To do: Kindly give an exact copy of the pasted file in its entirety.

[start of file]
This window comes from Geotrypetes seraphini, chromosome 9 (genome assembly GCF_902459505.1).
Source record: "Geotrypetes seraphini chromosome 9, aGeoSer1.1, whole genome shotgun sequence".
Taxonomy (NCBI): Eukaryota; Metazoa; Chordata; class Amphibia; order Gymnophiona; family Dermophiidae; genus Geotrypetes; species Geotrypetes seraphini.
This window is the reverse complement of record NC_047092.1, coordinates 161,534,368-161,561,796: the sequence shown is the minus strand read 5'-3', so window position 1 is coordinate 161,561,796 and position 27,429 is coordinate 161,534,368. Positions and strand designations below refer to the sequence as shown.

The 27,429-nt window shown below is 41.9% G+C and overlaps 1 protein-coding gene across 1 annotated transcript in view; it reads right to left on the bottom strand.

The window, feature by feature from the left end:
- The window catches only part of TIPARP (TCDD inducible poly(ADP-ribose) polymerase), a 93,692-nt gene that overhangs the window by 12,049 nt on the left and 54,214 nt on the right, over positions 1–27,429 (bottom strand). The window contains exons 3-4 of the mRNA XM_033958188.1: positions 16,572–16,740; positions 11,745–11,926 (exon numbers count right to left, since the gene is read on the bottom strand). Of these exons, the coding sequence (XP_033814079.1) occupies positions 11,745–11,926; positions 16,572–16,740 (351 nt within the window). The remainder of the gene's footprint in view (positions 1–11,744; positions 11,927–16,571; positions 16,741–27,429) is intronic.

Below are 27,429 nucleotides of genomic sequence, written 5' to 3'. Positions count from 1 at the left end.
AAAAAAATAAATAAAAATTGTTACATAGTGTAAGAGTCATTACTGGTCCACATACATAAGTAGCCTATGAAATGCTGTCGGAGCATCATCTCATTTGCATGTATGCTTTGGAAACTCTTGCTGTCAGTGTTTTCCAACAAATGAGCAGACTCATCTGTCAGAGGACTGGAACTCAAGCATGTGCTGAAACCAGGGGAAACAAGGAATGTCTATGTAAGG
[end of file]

This window comes from Geotrypetes seraphini, chromosome 9 (genome assembly GCF_902459505.1).
Source record: "Geotrypetes seraphini chromosome 9, aGeoSer1.1, whole genome shotgun sequence".
Taxonomy (NCBI): Eukaryota; Metazoa; Chordata; class Amphibia; order Gymnophiona; family Dermophiidae; genus Geotrypetes; species Geotrypetes seraphini.
This window is the reverse complement of record NC_047092.1, coordinates 161,534,368-161,561,796: the sequence shown is the minus strand read 5'-3', so window position 1 is coordinate 161,561,796 and position 27,429 is coordinate 161,534,368. Positions and strand designations below refer to the sequence as shown.

The 27,429-nt window shown below is 41.9% G+C and overlaps 1 protein-coding gene across 1 annotated transcript in view; it reads right to left on the bottom strand.

The window, feature by feature from the left end:
- The window catches only part of TIPARP (TCDD inducible poly(ADP-ribose) polymerase), a 93,692-nt gene that overhangs the window by 12,049 nt on the left and 54,214 nt on the right, over positions 1–27,429 (bottom strand). The window contains exons 3-4 of the mRNA XM_033958188.1: positions 16,572–16,740; positions 11,745–11,926 (exon numbers count right to left, since the gene is read on the bottom strand). Of these exons, the coding sequence (XP_033814079.1) occupies positions 11,745–11,926; positions 16,572–16,740 (351 nt within the window). The remainder of the gene's footprint in view (positions 1–11,744; positions 11,927–16,571; positions 16,741–27,429) is intronic.

Below are 27,429 nucleotides of genomic sequence, written 5' to 3'. Positions count from 1 at the left end.
AAAAAAATAAATAAAAATTGTTACATAGTGTAAGAGTCATTACTGGTCCACATACATAAGTAGCCTATGAAATGCTGTCGGAGCATCATCTCATTTGCATGTATGCTTTGGAAACTCTTGCTGTCAGTGTTTTCCAACAAATGAGCAGACTCATCTGTCAGAGGACTGGAACTCAAGCATGTGCTGAAACCAGGGGAAACAAGGAATGTCTATGTAAGG